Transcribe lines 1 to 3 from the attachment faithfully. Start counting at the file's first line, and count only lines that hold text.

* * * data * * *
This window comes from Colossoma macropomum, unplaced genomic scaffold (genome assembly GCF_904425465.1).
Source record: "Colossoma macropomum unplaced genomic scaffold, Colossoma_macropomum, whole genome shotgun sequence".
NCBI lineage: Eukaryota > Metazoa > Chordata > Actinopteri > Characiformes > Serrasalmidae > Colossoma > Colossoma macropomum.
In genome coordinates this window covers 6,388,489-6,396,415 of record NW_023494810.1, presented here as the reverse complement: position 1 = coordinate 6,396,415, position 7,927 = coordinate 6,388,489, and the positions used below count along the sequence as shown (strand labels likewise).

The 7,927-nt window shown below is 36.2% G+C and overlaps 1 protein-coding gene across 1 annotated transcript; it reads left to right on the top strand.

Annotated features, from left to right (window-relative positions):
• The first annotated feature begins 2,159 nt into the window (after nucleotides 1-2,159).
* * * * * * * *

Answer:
This window comes from Colossoma macropomum, unplaced genomic scaffold (genome assembly GCF_904425465.1).
Source record: "Colossoma macropomum unplaced genomic scaffold, Colossoma_macropomum, whole genome shotgun sequence".
NCBI lineage: Eukaryota > Metazoa > Chordata > Actinopteri > Characiformes > Serrasalmidae > Colossoma > Colossoma macropomum.